Startups with marked down valuations may face tax notice
June, 02nd 2016
Startups worried over funding prospects and falling valuations could soon have a bigger problem on their hands. The income tax department is discussing a controversial move to levy tax on those startups whose valuations have fallen recently on the grounds that the first premium was more than the firm's fair value.
Tax officials believe that Section 56 of the Income Tax Act confers on them the power to levy excess consideration, more than the fair value, against issue of shares. "Any consideration received by a company (start up) from a resident, against issue of shares, exceeds the fair market value of such shares, such excess consideration is taxable in the hands of the startup, as an income," Section 56 (2) (vii) (b) of the Income Tax Act says. Startups with marked down valuations may face tax notice Valuations of many startups have fallen sharply in recent times on worries over profitability, growth and intense competition. Tax officials believe that startups should be valued on the basis of the last round of investment. If this round's valuation is lower than the first round, excess premium, more than the fair value, is deemed to have been paid, some tax officials believe.
The tax department's move is unlikely to affect a vast number of startups who have been funded by venture capital funds registered with the Securities and Exchange Board of India. It is likely to affect only those investments made by funds not registered with Sebi and by angel investors.
The startup community has already started taking steps to protect itself against the proposed move, having got wind of it from tax officials who have sent requests seeking detailed valuation reports for each round of investment. No formal notices have been issued yet.
"There has been a long standing demand by industry that the government should either do away with the angel tax or provide a monetary threshold for exemption for startups," said Amit Maheshwari, Partner, Ashok Maheshwary & Associates LLP. "With down rounds becoming a reality now, there is a concern that some of the resident angel investors could see their prior investments which were done at higher valuations in startups, getting taxed under Section 56 of the Income-tax Act, 196 in the hands of the company as the tax officers may take the current valuation as the base for valuing the prior investment," he added.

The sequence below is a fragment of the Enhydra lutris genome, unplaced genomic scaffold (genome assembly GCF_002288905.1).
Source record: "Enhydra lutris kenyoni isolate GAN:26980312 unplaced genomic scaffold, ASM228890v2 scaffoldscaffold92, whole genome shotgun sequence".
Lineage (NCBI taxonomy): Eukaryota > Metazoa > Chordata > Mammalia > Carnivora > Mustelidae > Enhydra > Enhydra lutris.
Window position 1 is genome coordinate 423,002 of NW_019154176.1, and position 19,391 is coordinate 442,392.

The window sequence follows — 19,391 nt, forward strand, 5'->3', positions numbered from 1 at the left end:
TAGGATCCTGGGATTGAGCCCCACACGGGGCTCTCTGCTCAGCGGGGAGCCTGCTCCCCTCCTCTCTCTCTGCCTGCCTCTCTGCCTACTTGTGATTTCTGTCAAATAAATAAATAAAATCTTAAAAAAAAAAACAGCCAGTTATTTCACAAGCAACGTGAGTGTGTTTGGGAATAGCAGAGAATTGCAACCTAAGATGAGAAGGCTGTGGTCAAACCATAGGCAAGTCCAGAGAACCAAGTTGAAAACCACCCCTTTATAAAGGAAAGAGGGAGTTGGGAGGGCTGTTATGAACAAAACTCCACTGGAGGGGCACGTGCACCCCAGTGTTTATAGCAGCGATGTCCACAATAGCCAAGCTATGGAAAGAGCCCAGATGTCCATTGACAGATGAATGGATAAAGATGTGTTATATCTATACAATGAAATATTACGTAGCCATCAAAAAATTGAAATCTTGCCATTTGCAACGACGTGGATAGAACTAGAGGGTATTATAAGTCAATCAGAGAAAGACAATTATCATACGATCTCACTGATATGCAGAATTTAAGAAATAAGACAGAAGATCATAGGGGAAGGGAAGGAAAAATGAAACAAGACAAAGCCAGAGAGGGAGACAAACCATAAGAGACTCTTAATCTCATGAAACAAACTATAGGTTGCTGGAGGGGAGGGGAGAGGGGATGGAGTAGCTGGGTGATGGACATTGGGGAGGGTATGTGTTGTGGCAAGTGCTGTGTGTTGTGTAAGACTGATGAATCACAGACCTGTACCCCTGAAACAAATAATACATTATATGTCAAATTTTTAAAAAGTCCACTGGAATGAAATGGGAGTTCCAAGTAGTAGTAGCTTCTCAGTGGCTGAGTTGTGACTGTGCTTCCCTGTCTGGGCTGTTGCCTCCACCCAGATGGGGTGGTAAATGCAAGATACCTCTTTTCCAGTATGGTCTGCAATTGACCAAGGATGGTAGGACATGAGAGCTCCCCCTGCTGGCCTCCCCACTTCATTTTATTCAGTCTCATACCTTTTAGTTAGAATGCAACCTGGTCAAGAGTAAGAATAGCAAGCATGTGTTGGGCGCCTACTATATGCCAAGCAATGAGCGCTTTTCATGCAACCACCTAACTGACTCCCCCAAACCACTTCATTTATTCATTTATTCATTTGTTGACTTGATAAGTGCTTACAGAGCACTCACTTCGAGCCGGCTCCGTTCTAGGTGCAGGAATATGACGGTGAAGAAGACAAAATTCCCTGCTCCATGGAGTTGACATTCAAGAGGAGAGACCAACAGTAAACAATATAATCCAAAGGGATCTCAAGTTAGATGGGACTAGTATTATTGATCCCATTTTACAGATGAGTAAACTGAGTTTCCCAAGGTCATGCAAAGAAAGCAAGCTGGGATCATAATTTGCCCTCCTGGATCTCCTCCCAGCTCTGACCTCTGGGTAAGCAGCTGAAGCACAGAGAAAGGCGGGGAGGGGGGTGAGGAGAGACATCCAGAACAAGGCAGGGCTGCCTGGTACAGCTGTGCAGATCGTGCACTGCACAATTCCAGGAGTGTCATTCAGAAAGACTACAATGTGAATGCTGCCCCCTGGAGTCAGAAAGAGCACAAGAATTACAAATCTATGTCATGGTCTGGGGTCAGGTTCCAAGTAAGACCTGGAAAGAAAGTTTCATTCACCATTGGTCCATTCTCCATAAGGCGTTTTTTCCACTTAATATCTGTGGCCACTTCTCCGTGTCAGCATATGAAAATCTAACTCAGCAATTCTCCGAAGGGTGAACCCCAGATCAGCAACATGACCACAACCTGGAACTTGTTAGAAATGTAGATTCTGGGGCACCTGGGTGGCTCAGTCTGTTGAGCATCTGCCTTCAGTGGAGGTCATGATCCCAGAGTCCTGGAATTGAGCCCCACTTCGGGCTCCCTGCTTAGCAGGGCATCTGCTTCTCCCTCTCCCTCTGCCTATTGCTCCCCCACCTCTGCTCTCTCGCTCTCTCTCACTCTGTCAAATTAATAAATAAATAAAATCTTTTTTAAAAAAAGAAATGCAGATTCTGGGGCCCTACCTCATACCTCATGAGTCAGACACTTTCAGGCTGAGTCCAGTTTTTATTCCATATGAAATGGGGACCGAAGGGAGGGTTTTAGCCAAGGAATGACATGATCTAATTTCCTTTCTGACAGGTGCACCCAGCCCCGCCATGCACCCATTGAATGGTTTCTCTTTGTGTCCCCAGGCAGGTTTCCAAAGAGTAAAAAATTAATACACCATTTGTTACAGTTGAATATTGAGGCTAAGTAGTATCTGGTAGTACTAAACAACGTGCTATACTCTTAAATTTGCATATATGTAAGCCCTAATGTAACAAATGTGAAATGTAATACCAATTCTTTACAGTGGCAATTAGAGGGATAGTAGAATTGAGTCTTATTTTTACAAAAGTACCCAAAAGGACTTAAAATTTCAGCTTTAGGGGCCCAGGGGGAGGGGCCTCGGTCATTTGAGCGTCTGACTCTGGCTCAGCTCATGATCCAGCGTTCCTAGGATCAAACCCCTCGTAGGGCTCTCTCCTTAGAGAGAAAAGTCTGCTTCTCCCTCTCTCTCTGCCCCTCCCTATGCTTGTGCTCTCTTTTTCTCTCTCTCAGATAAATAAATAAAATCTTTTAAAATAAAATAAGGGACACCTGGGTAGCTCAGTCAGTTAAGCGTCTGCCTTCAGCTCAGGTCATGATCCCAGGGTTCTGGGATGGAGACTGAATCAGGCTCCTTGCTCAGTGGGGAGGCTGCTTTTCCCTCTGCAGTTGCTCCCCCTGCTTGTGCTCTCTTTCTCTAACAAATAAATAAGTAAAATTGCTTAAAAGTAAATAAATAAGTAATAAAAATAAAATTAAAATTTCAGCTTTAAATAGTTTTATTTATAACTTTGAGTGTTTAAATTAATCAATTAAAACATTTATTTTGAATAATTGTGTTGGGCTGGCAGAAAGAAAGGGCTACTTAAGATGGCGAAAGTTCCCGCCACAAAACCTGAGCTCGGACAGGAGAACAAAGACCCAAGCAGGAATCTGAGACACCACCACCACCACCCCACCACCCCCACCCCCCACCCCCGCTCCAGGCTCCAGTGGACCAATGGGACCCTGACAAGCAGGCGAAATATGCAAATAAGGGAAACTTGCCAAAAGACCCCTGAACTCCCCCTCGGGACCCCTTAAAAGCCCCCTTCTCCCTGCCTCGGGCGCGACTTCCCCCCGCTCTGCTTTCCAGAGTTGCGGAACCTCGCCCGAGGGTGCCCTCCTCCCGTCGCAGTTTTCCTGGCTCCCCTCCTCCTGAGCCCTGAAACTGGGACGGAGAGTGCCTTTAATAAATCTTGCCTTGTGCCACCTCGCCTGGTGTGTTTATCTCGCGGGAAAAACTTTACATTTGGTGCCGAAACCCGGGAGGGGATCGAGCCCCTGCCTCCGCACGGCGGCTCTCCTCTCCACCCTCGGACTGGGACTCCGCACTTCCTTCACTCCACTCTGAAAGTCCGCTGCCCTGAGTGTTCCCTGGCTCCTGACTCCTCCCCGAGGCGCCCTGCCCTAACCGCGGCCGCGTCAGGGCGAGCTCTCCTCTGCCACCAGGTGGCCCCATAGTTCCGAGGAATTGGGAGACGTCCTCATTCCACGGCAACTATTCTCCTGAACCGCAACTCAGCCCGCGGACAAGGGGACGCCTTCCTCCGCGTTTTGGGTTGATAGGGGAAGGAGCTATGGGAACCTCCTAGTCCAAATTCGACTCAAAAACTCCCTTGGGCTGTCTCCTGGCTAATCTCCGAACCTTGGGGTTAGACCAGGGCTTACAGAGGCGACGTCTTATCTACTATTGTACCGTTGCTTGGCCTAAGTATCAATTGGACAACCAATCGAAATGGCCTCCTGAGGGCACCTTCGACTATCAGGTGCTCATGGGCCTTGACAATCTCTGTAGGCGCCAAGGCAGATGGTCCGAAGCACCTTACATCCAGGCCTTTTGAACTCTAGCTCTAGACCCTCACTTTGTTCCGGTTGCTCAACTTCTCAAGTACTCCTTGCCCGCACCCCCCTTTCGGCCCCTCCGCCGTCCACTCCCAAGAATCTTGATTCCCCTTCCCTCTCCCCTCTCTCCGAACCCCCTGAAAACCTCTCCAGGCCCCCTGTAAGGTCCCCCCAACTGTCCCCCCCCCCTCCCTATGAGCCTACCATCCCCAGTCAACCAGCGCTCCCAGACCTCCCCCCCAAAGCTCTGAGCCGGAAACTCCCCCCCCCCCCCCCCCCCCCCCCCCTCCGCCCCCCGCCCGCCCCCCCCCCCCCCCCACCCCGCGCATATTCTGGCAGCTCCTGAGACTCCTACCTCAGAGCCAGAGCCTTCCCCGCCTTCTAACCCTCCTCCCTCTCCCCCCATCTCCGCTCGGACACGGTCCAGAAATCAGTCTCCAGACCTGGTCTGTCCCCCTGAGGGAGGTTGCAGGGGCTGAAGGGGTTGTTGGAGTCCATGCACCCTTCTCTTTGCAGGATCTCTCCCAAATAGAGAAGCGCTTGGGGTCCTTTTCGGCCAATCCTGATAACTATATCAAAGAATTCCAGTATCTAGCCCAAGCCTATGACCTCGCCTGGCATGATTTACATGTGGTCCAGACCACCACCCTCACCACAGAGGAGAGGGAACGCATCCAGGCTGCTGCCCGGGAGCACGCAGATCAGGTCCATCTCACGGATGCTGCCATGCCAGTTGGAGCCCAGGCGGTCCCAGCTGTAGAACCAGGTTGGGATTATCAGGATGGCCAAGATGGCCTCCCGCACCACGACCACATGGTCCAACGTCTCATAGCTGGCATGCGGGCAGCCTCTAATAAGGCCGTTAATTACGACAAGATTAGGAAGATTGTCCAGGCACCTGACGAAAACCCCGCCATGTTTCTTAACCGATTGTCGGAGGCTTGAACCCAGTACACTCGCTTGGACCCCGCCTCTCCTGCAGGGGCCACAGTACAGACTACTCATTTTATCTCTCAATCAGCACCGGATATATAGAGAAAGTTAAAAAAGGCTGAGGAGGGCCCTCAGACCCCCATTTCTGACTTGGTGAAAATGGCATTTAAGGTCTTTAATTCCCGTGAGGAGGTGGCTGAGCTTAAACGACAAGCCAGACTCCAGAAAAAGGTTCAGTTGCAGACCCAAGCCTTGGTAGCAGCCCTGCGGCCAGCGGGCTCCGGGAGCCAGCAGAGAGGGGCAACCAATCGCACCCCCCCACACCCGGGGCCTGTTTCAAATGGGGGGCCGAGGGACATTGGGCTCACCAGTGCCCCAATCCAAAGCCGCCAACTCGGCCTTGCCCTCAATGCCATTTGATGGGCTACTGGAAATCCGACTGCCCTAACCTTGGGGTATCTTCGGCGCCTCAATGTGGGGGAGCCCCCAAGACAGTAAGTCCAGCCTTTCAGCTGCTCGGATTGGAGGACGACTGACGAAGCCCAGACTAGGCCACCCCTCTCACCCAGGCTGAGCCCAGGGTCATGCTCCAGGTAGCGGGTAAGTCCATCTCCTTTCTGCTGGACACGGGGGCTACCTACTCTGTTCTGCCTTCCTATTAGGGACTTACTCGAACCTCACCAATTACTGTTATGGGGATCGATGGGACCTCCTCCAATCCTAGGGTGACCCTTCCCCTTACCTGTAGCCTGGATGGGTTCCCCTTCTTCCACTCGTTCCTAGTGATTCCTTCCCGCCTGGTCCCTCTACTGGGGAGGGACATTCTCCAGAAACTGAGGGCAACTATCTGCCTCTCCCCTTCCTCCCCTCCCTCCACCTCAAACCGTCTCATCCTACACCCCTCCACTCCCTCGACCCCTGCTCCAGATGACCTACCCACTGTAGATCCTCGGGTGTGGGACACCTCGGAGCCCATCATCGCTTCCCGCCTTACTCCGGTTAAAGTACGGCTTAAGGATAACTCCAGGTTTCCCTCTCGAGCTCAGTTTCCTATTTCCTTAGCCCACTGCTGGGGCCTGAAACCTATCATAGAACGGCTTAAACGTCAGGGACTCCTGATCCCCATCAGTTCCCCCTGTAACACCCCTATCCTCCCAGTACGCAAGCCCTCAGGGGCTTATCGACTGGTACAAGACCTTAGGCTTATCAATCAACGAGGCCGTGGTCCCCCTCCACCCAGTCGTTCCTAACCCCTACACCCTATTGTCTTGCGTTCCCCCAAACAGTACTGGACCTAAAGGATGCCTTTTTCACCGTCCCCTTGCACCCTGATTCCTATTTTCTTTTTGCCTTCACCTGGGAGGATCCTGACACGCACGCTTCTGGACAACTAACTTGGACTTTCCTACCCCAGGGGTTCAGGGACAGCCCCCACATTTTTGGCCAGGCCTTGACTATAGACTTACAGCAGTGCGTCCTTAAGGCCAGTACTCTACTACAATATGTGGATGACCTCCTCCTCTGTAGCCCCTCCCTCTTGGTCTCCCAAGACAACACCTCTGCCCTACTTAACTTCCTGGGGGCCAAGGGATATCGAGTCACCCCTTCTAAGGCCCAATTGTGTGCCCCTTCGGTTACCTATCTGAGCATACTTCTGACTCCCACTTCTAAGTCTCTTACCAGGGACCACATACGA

In many startups, the first round of investment would have been made by an angel investor at valuation of 2X, the second round by a VC at 2X. But a private equity investor could have come in at 1X. The revenue department would calculate the fair value of the startup based on the PE's investment. And tax could be slapped on the investment made by the angel investor.
Some of the tax officials say that many people in the past had misused the route of paying premium for converting unaccounted cash (black money) to legal money (white). "We have seen cases where people would start a company and through their friends get their black money invested in the company at a premium. I do not see random adjustments against startups, but due to lack of transparency in valuations, we have asked past and present valuation reports from some startups," an income tax officer told ET. While he did not clarify whether he himself would be making a tax adjustment, he said that it could happen in the "current fiscal." The government in the past had insulated VCs and fund of funds from the Income Tax act (Section 56 2viib). While a demand was also made to shield angel investors from this, the has said that even incubators should be insulated but the definition of what consists of an incubator is still missing.
Fearing that they could be slapped with the tax notices many startups have already approached their consultants and lawyers. "The industry was hoping that angel investors would also be exempted from the said tax. However, the lack of implementation of any such exemptions is acting as a major impediment for startups," Archana Khosla Founder Partner Vertices Partners, a law firm specialising in working with the startups. The genesis of the problem lies in the fact that many startups have seen their valuations going southwards. In the last year or so even the unicorn startups have seen their valuations dipping.
Till recently, the valuation exercise of the funding received by startups was happening at their value based on projected sales, future free cash flows, exponential future growth and various other metrics all taken into consideration. "Now, since the subsequent rounds of funding are happening at a lower valuation for many startups, tax authorities can dispute the earlier valuation, pulling it down by questioning the basis, correlating it with the current valuation and demand tax on the price perceived to be overpaid in the first round. This is definitely going to make life tougher for startups that are already facing a very tough funding environment," said Maheshwari.